icon bookmark-bicon bookmarkicon cameraicon checkicon chevron downicon chevron lefticon chevron righticon chevron upicon closeicon v-compressicon downloadicon editicon v-expandicon fbicon fileicon filtericon flag ruicon full chevron downicon full chevron lefticon full chevron righticon full chevron upicon gpicon insicon mailicon moveicon-musicicon mutedicon nomutedicon okicon v-pauseicon v-playicon searchicon shareicon sign inicon sign upicon stepbackicon stepforicon swipe downicon tagicon tagsicon tgicon trashicon twicon vkicon yticon wticon fm

Jews celebrate Lag BaOmer

Jews celebrate Lag BaOmer
Thousands from Moscow's Jewish community have gathered to celebrate the holiday of Lag BaOmer, that gives a happy break in a traditional long period of religious mourning.

Up to 2,000 people came to take part in the festivities and the holiday march in the streets, led by Russia's chief Rabbi, Berl Lazar.

“I think having this holiday in Moscow today has a special meaning. I remember 20 years ago, when this holiday was celebrated in New York, people didn't dream that such a thing is possible to happen in Russia. Today we are very thankful to the government, the President for allowing Jews to celebrate the holiday openly in the streets, not having to worry about being arrested,” he said.

Lag BaOmer is the 33rd day of the seven-week period of mourning for all Jews. The tradition dates back to 2nd century AD, when 24,000 students died of a mysterious divine plague. The Talmud says that it happened because they didn't respect each other. When they eventually did, the plague stopped. And that happened on this very day.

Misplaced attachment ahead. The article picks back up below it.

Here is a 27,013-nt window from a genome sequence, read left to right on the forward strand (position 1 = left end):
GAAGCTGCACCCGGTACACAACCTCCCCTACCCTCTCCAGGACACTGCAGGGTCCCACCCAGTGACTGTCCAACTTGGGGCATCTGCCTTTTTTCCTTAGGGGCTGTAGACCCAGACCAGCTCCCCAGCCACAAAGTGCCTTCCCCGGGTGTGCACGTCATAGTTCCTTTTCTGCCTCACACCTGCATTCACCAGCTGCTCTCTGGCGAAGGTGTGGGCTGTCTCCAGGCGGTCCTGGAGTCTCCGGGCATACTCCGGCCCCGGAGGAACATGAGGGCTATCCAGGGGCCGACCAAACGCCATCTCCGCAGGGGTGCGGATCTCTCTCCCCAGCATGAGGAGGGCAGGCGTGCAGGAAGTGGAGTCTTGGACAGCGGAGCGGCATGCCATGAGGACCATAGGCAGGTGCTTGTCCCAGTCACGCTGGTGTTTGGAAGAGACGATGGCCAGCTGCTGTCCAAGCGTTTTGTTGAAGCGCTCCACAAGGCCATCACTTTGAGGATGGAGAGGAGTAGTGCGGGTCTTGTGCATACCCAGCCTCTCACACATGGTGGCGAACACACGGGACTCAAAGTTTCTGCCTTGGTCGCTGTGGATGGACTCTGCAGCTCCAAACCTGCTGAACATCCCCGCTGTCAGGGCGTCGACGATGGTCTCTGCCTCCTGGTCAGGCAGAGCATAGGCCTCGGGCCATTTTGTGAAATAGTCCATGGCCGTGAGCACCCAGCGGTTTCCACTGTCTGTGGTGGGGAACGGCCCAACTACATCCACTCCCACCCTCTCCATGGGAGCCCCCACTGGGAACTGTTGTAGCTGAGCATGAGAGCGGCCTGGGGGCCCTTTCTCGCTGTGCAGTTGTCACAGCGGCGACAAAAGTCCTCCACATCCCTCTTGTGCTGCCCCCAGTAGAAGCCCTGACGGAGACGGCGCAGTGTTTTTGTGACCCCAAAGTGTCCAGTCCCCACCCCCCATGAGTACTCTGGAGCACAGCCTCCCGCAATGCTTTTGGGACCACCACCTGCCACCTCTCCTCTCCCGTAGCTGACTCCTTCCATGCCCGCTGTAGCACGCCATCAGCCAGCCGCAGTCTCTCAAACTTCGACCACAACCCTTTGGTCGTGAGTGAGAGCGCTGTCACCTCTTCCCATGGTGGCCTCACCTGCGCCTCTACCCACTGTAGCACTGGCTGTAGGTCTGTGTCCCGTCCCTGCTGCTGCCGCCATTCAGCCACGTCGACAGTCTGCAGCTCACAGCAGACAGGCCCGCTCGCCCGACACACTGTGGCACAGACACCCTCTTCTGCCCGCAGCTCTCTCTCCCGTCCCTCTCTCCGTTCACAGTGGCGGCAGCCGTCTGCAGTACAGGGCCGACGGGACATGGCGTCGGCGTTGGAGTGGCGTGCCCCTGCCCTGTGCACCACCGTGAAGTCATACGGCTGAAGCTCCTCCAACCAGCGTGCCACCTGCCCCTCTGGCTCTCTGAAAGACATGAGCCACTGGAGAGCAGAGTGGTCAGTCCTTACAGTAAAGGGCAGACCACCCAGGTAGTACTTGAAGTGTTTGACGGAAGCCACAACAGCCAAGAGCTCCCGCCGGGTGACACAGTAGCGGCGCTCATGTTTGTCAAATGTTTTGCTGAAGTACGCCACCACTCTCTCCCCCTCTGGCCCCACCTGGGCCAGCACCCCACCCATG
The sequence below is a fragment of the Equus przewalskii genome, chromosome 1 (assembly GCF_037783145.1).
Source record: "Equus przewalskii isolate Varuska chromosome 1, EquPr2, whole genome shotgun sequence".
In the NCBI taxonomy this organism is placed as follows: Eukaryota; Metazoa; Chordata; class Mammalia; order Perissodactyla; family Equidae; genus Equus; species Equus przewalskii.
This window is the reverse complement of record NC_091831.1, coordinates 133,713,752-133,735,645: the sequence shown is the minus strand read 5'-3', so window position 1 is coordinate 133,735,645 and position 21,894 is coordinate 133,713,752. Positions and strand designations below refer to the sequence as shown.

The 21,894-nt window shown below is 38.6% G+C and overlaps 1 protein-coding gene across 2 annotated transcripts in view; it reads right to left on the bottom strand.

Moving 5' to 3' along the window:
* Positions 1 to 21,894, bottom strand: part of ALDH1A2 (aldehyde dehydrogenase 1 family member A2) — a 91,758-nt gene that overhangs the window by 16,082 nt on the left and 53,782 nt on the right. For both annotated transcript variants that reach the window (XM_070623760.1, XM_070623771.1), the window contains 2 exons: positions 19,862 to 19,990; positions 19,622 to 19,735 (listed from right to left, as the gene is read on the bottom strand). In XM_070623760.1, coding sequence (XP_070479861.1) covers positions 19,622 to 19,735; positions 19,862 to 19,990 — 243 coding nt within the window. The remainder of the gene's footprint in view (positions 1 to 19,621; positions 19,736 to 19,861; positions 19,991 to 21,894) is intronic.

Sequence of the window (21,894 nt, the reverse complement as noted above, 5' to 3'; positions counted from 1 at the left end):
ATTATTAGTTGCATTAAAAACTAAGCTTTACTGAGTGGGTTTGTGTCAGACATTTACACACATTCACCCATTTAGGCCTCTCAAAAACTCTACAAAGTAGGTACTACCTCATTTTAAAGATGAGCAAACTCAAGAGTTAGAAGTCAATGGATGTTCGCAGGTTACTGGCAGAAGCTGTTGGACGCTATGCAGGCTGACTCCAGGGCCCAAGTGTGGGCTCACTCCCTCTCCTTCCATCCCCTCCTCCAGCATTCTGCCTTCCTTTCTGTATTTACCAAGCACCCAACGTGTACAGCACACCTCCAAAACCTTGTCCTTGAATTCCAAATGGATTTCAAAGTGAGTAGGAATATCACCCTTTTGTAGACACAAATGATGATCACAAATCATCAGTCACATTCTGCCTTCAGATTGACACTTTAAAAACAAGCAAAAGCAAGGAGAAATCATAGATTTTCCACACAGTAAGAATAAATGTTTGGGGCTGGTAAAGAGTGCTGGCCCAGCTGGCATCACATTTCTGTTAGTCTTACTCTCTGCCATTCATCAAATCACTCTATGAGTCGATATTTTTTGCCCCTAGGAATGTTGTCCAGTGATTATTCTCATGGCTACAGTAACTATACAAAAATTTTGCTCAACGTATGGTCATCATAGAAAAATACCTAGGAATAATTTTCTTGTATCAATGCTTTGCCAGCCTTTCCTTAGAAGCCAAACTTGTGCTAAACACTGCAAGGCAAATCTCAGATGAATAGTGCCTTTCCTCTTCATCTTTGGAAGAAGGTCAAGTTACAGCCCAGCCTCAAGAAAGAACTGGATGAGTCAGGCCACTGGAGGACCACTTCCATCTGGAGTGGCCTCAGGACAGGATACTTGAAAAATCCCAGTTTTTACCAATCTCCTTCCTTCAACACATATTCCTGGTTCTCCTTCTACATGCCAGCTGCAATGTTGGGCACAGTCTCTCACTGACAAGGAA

On Lag BaOmer Jews are allowed to wed, cut their hair and change garments – something which is prohibited during the entire 7 weeks of mourning.

In Israel, this holidays is celebrated as a day of students. That's why in Moscow pupils from different Jewish schools also took part in the celebration, saying how important it is to stick to traditions.

However, tomorrow they will be back to being sorrow for a couple of more weeks.

Even though Lag BaOmert is not the main holiday in Judaism, it seems to be the happiest one.

Dear readers and commenters,

We have implemented a new engine for our comment section. We hope the transition goes smoothly for all of you. Unfortunately, the comments made before the change have been lost due to a technical problem. We are working on restoring them, and hoping to see you fill up the comment section with new ones. You should still be able to log in to comment using your social-media profiles, but if you signed up under an RT profile before, you are invited to create a new profile with the new commenting system.

Sorry for the inconvenience, and looking forward to your future comments,

RT Team.